Mortality measures are another example of the CMS "outcome" measures. The three mortality models estimate hospital-specific, risk-standardized, all-cause 30-day mortality rates for patients hospitalized with a principal diagnosis of heart attack, heart failure, and pneumonia. These are the only diagnoses identified by CMS for this measure at this time. All-cause mortality is defined as death from any cause within 30 days of the "index admission" date, regardless of whether the patient dies while still in the hospital or after discharge. An index admission is the admission with a principal diagnosis of a specified condition that meets the inclusion and exclusion criteria for the measure.
For each condition, the risk-standardized ("adjusted" or "risk-adjusted") hospital mortality rate can be used to compare performance across hospitals. The mortality measures for heart attack, heart failure, and pneumonia have been endorsed by the National Quality Forum (NQF), the non-profit public-private partnership organization that endorses national healthcare performance measures.
The CMS mortality measures assess all-cause mortality; that is, they consider deaths for all reasons, not just due to the underlying principal diagnosis. There are several reasons for this choice of outcome. First, from the patient perspective, death from any cause is the key outcome. Attributing mortality to a cause other than heart disease may provide little solace to patients and their families. Second, it is often hard to exclude quality issues and accountability based on the documented cause of death. For example, a patient with heart failure who develops a hospital-acquired infection may ultimately die of sepsis and multi-organ failure. It would be inappropriate to consider the death as unrelated to the care the patient received for heart failure. Another patient might have a complication leading to renal failure, resulting in death that is related to that event and yet quality of care could have reduced the risk of the complication. It is true that this approach will include some patients whose event is truly unrelated to their care. A patient, for example, could be involved in a motor vehicle accident after hospital discharge and the institution could reasonably claim to have had no role in the event. Nevertheless, events completely unrelated to the admission are expected to be uncommon and should not be clustered unevenly among hospitals.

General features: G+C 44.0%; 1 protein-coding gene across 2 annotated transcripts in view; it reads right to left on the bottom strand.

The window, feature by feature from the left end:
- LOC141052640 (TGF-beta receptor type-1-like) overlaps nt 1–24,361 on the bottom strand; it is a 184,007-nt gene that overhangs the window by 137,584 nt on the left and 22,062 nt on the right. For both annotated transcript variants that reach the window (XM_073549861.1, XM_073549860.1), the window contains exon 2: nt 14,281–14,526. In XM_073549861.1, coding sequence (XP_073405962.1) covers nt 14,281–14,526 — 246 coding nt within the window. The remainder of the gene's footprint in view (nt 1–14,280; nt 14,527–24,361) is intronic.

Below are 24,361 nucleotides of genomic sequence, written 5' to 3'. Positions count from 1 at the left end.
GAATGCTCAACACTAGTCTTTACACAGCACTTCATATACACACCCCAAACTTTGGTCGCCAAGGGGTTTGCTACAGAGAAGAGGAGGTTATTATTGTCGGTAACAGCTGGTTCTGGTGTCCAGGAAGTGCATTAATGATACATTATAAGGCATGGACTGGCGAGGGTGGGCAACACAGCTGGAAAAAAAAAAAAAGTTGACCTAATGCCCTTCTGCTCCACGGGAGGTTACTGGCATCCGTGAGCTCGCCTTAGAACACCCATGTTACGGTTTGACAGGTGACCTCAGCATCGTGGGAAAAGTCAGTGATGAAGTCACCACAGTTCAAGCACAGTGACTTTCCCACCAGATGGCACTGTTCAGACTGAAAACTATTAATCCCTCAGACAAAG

Inclusion and Exclusion Criteria for Acute MI and Heart Failure
The CMS 30-day Mortality Measures for AMI and HF include fee-for-service Medicare enrollees with a principal discharge diagnosis of AMI (for AMI calculations) or HF (for HF calculations) at least 65 years of age at the time of their admission who were enrolled in fee-for-service Medicare during their admission and for at least one year prior to their admission.
Exclusion from this measure is based on the following criteria:
- less than 65 years old;
- cases with a length of stay of ≤ 1 day discharged alive (and not discharged against medical advice or transfer);
- AMI or HF; Cases with a total length of stay exceeding one year;
- patients admitted to your hospital who were transferred in;
- AMI admissions for patients who had been previously admitted to your hospital or another hospital and died within.
Case Managers and Mortality Measures
The mortality outcome measure is another example of a measure that may not be directly related to the work of case management professionals but is important to understand. Under value-based purchasing, in federal fiscal year 2014, mortality measures will be used as one of the indicators for payment incentives to hospitals. Case managers and social workers can play a part in assisting patients and families at end of life so that they may select the most appropriate plan of care that meets their needs and capabilities. This may include end-of-life care at home with home hospice, sub-acute or long-term care settings with hospice programs. The destination selected must meet the wishes and capabilities of both the patient and the family and should be clearly articulated and explained to them so that the right decisions can be made.